This Week in Illness, April 30
This Week in Illness aggregates insights from Kinsa's network of smart thermometers and major headlines from across the country to bring you up to speed. Get your insights at a glance.
Illness metrics across the country trended downwards, while a few states saw increases in COVID-19 cases. The worst-hit areas at the beginning of the month, like New Jersey and the Upper Midwest, seemed to be on the mend. The rate of vaccination declined, continuing a trend from last week as US health officials “unpaused” the J&J vaccine. New York City also announced plans to reopen this summer fully. Finally, the CDC issued new guidelines for vaccinated individuals.
Illness Metrics Mostly Decreasing
Nationally, Kinsa’s Influenza-like illness (ILI) signal trended sideways this week at around 0.9% of the population experiencing a fever. Long-duration fever (LDF), or a fever lasting at least 72 hours, leveled off after four weeks of steadily increasing. COVID-19 cases were down 27% on the 14-day average after a month of rising or plateauing case numbers. Hospitalizations decreased as well, a modest 3% and deaths are down 7% over the last two weeks.
Pacific Northwest Increased Cases, but Upper Midwest and East Recovering
Locally, Washington saw cases increase for most of the month, but reprieve may be around the corner. While ILI continued to increase, LDF dropped off this week, signaling the severity of illness has declined somewhat. This move could translate to a dip in COVID-19 cases in the next few weeks. In response to the growing case numbers, the governor in Oregon has reinstated some restrictions, and the governor of Washington may follow suit next week.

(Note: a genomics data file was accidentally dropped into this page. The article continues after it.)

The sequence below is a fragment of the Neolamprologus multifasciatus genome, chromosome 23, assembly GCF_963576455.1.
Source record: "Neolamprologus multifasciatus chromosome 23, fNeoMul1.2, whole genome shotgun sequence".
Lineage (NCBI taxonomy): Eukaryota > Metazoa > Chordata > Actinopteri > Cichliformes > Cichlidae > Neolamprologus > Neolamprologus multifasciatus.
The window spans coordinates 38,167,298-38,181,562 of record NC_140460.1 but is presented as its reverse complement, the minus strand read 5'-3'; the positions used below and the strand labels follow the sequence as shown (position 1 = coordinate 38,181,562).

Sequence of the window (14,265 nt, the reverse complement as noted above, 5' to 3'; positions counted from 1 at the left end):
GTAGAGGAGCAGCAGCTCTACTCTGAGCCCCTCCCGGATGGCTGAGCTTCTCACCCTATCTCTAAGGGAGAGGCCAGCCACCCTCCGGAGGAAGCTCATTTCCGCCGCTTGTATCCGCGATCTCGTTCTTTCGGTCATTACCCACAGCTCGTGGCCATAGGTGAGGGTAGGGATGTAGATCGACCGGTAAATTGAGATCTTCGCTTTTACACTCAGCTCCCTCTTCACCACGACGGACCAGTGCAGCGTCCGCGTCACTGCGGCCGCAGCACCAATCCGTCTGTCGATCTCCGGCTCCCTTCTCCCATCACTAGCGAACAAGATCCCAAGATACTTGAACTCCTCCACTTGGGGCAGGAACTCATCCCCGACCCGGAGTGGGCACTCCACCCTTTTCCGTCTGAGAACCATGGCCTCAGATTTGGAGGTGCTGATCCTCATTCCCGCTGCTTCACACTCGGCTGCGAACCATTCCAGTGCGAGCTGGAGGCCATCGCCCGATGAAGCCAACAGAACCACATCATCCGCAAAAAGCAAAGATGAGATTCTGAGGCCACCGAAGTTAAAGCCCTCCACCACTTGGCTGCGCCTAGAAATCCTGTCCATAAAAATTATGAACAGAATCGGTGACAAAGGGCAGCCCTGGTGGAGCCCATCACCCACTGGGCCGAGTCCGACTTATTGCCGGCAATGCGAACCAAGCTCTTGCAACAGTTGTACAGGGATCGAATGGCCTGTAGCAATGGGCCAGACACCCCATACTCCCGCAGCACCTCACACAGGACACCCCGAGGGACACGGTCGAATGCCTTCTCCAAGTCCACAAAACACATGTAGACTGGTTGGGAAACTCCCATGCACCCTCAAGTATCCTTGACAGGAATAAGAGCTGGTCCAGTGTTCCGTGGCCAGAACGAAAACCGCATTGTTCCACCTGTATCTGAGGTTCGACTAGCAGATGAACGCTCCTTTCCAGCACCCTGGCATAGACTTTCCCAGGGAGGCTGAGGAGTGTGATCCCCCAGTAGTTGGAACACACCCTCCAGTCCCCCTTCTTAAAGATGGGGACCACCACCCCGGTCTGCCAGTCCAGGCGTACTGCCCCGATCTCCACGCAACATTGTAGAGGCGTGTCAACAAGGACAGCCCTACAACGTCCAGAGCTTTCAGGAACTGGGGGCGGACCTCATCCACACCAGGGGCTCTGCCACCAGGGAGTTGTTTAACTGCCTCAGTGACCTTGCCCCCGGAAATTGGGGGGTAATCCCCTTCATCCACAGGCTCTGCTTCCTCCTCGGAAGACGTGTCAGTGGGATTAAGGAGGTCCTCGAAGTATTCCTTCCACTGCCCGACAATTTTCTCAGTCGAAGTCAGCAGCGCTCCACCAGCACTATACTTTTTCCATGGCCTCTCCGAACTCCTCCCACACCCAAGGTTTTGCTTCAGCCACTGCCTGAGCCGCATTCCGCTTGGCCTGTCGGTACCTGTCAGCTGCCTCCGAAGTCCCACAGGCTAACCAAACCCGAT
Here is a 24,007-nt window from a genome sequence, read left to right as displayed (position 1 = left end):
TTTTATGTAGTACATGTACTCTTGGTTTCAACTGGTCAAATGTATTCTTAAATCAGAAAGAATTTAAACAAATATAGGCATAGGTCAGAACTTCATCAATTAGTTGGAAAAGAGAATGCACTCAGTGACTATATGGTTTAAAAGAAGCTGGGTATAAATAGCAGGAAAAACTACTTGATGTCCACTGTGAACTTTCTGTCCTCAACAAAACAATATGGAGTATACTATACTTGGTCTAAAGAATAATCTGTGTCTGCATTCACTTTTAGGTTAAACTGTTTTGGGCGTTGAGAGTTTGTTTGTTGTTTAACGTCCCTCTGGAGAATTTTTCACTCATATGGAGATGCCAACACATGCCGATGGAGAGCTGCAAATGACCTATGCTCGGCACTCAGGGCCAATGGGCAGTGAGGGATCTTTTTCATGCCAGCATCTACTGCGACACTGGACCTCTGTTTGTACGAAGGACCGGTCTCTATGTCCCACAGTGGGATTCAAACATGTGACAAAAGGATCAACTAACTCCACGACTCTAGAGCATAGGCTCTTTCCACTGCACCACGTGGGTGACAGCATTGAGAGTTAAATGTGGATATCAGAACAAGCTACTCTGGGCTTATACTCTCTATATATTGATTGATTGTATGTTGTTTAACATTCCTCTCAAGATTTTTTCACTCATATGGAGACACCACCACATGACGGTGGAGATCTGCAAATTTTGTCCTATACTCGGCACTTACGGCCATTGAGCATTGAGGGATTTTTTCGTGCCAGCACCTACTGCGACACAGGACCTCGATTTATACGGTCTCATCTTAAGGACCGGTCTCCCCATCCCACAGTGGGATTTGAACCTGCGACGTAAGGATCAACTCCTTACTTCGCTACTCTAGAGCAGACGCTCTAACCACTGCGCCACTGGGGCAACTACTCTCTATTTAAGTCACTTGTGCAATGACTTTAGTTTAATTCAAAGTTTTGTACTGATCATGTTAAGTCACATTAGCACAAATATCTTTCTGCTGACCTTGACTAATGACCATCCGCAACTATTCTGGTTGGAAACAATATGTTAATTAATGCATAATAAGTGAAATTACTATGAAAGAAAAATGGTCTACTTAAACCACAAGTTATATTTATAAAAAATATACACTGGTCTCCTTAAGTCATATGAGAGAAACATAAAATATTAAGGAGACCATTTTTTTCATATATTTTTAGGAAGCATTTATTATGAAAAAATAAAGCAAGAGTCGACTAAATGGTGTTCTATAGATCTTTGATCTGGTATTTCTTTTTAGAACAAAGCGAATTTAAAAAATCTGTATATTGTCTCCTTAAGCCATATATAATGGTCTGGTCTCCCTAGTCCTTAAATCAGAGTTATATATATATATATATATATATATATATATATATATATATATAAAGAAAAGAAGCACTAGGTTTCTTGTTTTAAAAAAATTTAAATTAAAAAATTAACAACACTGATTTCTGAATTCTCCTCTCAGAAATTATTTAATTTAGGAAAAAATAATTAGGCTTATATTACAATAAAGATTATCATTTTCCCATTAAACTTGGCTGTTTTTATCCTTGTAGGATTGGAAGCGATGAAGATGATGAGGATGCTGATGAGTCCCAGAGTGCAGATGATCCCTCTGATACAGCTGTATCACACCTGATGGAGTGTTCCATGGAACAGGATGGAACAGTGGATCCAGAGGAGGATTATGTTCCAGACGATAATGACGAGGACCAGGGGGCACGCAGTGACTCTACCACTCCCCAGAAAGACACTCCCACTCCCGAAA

The Upper Midwest continued its recovery. Michigan saw a more than 40% decrease in the average daily cases and an 11% decrease in hospitalizations. Deaths, a lagging indicator, are still up 27% in the state. Illinois and Minnesota were on similar trajectories but from a much lower peak. Many states on the east coast saw similar declines which led the New York City Mayor to announce plans to open fully by July.
Pace of Vaccinations Continued To Slow
After 11 days of deliberation, the Johnson & Johnson vaccine was “unpaused” late last week, with officials saying the benefits outweigh the risks. The vaccine had caused severe side effects in a small number of people. It was paused to allow time to investigate how widespread the effects were.
The number of Americans vaccinated increased, albeit at a slower pace. 43.3% of the population has received at least one shot, and 30% are now fully immunized. The decrease in vaccine rates that began last week continued into this week, now dipping to an estimated 2.3 million shots per day, down from 3.3 million in mid-April.
CDC Issued New Guidelines For Masks
On Tuesday, CDC officials issued new guidelines for vaccinated individuals. People completely vaccinated against COVID-19 no longer need masks while outside in many circumstances. There are still some restrictions when in dense crowds and around unvaccinated individuals. See STATs run down of the new measures for more details.
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